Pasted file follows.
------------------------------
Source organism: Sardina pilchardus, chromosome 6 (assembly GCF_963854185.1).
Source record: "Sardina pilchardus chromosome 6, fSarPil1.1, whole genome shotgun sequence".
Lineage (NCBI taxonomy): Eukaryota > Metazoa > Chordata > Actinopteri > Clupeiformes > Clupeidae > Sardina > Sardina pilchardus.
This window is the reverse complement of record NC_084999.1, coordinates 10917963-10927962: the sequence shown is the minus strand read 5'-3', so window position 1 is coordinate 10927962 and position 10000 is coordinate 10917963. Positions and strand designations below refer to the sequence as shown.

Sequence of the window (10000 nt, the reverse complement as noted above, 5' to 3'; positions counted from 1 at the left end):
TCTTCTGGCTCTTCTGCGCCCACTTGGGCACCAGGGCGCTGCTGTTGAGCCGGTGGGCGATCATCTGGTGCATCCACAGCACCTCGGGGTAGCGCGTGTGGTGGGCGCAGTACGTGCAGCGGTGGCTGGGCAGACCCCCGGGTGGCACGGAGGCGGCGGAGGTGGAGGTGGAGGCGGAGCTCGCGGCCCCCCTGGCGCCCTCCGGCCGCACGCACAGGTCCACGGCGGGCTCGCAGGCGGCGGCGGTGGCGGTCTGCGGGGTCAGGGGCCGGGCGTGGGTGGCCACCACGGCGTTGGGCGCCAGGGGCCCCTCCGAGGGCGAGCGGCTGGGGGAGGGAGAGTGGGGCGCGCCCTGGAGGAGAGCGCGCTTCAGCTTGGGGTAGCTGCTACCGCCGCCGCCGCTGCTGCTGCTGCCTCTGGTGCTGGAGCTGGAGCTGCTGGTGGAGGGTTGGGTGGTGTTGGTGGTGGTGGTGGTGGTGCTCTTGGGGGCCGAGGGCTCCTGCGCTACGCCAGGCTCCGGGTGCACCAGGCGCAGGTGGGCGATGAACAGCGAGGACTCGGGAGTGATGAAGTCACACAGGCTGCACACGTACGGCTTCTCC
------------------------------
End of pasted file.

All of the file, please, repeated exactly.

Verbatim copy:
Source organism: Sardina pilchardus, chromosome 6 (assembly GCF_963854185.1).
Source record: "Sardina pilchardus chromosome 6, fSarPil1.1, whole genome shotgun sequence".
Lineage (NCBI taxonomy): Eukaryota > Metazoa > Chordata > Actinopteri > Clupeiformes > Clupeidae > Sardina > Sardina pilchardus.
This window is the reverse complement of record NC_084999.1, coordinates 10917963-10927962: the sequence shown is the minus strand read 5'-3', so window position 1 is coordinate 10927962 and position 10000 is coordinate 10917963. Positions and strand designations below refer to the sequence as shown.

Sequence of the window (10000 nt, the reverse complement as noted above, 5' to 3'; positions counted from 1 at the left end):
TCTTCTGGCTCTTCTGCGCCCACTTGGGCACCAGGGCGCTGCTGTTGAGCCGGTGGGCGATCATCTGGTGCATCCACAGCACCTCGGGGTAGCGCGTGTGGTGGGCGCAGTACGTGCAGCGGTGGCTGGGCAGACCCCCGGGTGGCACGGAGGCGGCGGAGGTGGAGGTGGAGGCGGAGCTCGCGGCCCCCCTGGCGCCCTCCGGCCGCACGCACAGGTCCACGGCGGGCTCGCAGGCGGCGGCGGTGGCGGTCTGCGGGGTCAGGGGCCGGGCGTGGGTGGCCACCACGGCGTTGGGCGCCAGGGGCCCCTCCGAGGGCGAGCGGCTGGGGGAGGGAGAGTGGGGCGCGCCCTGGAGGAGAGCGCGCTTCAGCTTGGGGTAGCTGCTACCGCCGCCGCCGCTGCTGCTGCTGCCTCTGGTGCTGGAGCTGGAGCTGCTGGTGGAGGGTTGGGTGGTGTTGGTGGTGGTGGTGGTGGTGCTCTTGGGGGCCGAGGGCTCCTGCGCTACGCCAGGCTCCGGGTGCACCAGGCGCAGGTGGGCGATGAACAGCGAGGACTCGGGAGTGATGAAGTCACACAGGCTGCACACGTACGGCTTCTCC